the indians would look at hijras and at me and say “i see the connection but you are not that”. the ardhanarishwara space is where i fit. went on a lovely roadtrip with a shivite priest n rode motorcycles all over while it was not all fun for the most part i really enjoyed the place and am going back for a long while to write the stories into a book. loved the beyond the binary spiritual dimension. in many ways i felt safer there than in the US. the indians overall are a kind sweet people that i enjoyed much. one must let go of the illusion of control to function well though. i just accepted that i was no more important than a dust mote and fell in love w/ the mind bending dance…..

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  5. S

    Thank you for sharing that experience, Anonymous. I’m very happy to hear that. However, there is a very marked difference in attitudes regarding artists and performers and people in more rigid careers. Performers and dancers in India have a long history filled with attitudes about sexuality and gender that the west can neither incorporate nor fully understand.

    As Jennifer said, there are many different Indias. But I can confidently say that no matter what you ‘come out’ as, your safety won’t be at great risk, unless you put yourself in vulnerable situations. People might not understand what you mean, but the worst kind of discrimination you’re likely to face is: ‘Look at how stupid Americans are and how they’re not satisfied with anything’.

    There may be instances where you could be harassed physically, like in the street… but there are chances of that even if you don’t say anything about gender. The only advice I can give you is to dress modestly (more modestly than the US definition ;), try to move with groups of people that you know, and always have some money on you. Beggars and people like that will always try to rip a foreigner off. Be safe, and enjoy your trip!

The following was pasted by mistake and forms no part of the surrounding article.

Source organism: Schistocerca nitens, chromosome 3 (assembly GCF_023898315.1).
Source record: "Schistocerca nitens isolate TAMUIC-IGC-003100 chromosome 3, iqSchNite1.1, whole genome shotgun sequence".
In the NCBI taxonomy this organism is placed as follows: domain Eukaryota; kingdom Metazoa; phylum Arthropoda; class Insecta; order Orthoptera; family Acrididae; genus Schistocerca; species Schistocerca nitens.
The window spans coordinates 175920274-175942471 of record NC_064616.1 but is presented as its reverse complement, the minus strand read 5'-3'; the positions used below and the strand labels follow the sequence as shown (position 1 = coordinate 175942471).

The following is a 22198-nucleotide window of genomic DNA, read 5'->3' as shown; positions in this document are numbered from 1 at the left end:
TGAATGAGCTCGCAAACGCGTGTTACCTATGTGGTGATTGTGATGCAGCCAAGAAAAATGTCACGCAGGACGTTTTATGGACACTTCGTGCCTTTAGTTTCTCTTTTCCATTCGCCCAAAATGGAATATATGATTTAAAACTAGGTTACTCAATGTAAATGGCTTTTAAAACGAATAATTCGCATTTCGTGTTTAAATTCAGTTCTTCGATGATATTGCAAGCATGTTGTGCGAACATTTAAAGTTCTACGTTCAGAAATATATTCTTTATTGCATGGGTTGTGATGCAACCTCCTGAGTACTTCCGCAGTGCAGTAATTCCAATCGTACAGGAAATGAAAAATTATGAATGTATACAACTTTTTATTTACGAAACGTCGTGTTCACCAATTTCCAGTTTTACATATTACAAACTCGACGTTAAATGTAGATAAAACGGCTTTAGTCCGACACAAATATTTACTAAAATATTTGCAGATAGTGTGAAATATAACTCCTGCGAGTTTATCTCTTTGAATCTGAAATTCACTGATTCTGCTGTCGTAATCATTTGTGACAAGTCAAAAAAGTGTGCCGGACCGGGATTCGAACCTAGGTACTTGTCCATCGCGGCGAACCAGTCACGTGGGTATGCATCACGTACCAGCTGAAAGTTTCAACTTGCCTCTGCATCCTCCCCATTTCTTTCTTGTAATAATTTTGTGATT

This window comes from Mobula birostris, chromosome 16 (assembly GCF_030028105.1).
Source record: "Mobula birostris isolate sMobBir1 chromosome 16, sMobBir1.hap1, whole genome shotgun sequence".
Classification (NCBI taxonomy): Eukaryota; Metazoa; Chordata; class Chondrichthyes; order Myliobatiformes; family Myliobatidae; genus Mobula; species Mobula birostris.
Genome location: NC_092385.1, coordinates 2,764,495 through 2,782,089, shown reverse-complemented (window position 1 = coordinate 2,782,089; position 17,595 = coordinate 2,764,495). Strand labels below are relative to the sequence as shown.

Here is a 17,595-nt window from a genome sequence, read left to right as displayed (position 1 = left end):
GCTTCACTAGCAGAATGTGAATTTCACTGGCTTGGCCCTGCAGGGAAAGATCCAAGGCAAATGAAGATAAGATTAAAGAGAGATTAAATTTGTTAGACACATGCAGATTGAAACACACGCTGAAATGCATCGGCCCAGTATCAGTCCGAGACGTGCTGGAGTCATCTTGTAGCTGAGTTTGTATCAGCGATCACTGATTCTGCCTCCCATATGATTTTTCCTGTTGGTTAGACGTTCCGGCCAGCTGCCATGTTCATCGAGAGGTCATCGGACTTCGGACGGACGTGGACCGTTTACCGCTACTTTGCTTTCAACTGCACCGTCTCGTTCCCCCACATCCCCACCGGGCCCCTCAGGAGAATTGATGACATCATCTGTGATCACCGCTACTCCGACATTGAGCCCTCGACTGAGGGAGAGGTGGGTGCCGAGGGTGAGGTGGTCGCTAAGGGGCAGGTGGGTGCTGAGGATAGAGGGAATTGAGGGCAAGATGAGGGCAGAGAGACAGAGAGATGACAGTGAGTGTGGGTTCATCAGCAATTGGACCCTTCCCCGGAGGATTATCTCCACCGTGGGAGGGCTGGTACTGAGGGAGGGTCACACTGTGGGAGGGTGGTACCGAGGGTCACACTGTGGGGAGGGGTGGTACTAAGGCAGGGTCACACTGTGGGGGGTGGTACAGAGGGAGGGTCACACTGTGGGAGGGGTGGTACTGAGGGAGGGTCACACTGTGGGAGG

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  6. ardhanarishwari

    be careful with the beggars. it is very hard but do not give. it can lead to a very intense mob scene. even the touts are a challenge. they have learned that extreme persistence wears folk down to part with cash. when i did some random bus travel i would walk with purpose several hundred feet (at least) n then sit and get my bearings. being bothered only seems to happen when one is confused in a new place.

    so when i was flying over i fretted bout landing in mumbai at 2 am and in chatting about that w my seatmates got the offer of ” we have taxi waiting and just come with us to our house in pune” i did and it was a blissful easy trusting way for the maiden trip. one can not count on this but pleasant surprises do happen. ended up involved with pride in bangalore and “sangama” is an amazing hijra n 3rd gender center…..

    i do have to say though that if you have “ANY” control issues that country will bring you to your knees very quickly. you HAVE to let go into flow n then the sweetness will blossom. dancing happy bout going back ~;-)